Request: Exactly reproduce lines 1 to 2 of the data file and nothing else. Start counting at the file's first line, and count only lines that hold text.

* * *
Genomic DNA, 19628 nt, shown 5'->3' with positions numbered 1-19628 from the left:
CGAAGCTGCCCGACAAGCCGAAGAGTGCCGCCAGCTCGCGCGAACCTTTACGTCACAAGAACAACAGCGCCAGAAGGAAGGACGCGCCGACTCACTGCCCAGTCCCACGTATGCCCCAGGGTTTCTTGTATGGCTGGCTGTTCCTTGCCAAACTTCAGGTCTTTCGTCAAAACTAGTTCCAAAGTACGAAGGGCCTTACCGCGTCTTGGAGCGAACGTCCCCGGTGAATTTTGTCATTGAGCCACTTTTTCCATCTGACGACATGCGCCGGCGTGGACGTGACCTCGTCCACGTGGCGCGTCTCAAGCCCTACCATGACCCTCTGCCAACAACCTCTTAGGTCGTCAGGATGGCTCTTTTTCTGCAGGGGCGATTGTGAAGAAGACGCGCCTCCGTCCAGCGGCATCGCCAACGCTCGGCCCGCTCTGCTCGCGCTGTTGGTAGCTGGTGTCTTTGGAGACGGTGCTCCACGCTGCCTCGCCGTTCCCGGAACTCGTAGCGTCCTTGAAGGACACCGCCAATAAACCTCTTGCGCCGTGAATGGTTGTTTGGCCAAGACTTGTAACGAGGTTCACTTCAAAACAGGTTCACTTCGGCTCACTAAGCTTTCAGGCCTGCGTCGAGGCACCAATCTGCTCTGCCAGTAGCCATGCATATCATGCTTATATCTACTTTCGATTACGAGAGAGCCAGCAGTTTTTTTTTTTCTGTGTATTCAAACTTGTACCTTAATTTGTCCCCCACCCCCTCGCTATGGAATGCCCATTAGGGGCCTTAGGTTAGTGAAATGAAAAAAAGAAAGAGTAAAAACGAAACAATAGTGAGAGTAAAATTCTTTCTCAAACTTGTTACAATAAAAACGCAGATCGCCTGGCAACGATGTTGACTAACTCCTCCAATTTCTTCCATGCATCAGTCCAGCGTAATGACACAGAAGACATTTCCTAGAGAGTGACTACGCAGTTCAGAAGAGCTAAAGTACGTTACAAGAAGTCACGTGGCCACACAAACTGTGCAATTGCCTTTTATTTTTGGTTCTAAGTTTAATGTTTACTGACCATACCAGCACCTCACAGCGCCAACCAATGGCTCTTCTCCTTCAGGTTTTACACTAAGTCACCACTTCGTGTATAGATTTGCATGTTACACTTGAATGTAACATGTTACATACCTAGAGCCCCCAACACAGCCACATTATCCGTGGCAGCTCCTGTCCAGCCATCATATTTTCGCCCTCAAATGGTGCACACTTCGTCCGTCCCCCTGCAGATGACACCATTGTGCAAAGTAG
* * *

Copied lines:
Genomic DNA, 19628 nt, shown 5'->3' with positions numbered 1-19628 from the left:
CGAAGCTGCCCGACAAGCCGAAGAGTGCCGCCAGCTCGCGCGAACCTTTACGTCACAAGAACAACAGCGCCAGAAGGAAGGACGCGCCGACTCACTGCCCAGTCCCACGTATGCCCCAGGGTTTCTTGTATGGCTGGCTGTTCCTTGCCAAACTTCAGGTCTTTCGTCAAAACTAGTTCCAAAGTACGAAGGGCCTTACCGCGTCTTGGAGCGAACGTCCCCGGTGAATTTTGTCATTGAGCCACTTTTTCCATCTGACGACATGCGCCGGCGTGGACGTGACCTCGTCCACGTGGCGCGTCTCAAGCCCTACCATGACCCTCTGCCAACAACCTCTTAGGTCGTCAGGATGGCTCTTTTTCTGCAGGGGCGATTGTGAAGAAGACGCGCCTCCGTCCAGCGGCATCGCCAACGCTCGGCCCGCTCTGCTCGCGCTGTTGGTAGCTGGTGTCTTTGGAGACGGTGCTCCACGCTGCCTCGCCGTTCCCGGAACTCGTAGCGTCCTTGAAGGACACCGCCAATAAACCTCTTGCGCCGTGAATGGTTGTTTGGCCAAGACTTGTAACGAGGTTCACTTCAAAACAGGTTCACTTCGGCTCACTAAGCTTTCAGGCCTGCGTCGAGGCACCAATCTGCTCTGCCAGTAGCCATGCATATCATGCTTATATCTACTTTCGATTACGAGAGAGCCAGCAGTTTTTTTTTTTCTGTGTATTCAAACTTGTACCTTAATTTGTCCCCCACCCCCTCGCTATGGAATGCCCATTAGGGGCCTTAGGTTAGTGAAATGAAAAAAAGAAAGAGTAAAAACGAAACAATAGTGAGAGTAAAATTCTTTCTCAAACTTGTTACAATAAAAACGCAGATCGCCTGGCAACGATGTTGACTAACTCCTCCAATTTCTTCCATGCATCAGTCCAGCGTAATGACACAGAAGACATTTCCTAGAGAGTGACTACGCAGTTCAGAAGAGCTAAAGTACGTTACAAGAAGTCACGTGGCCACACAAACTGTGCAATTGCCTTTTATTTTTGGTTCTAAGTTTAATGTTTACTGACCATACCAGCACCTCACAGCGCCAACCAATGGCTCTTCTCCTTCAGGTTTTACACTAAGTCACCACTTCGTGTATAGATTTGCATGTTACACTTGAATGTAACATGTTACATACCTAGAGCCCCCAACACAGCCACATTATCCGTGGCAGCTCCTGTCCAGCCATCATATTTTCGCCCTCAAATGGTGCACACTTCGTCCGTCCCCCTGCAGATGACACCATTGTGCAAAGTAG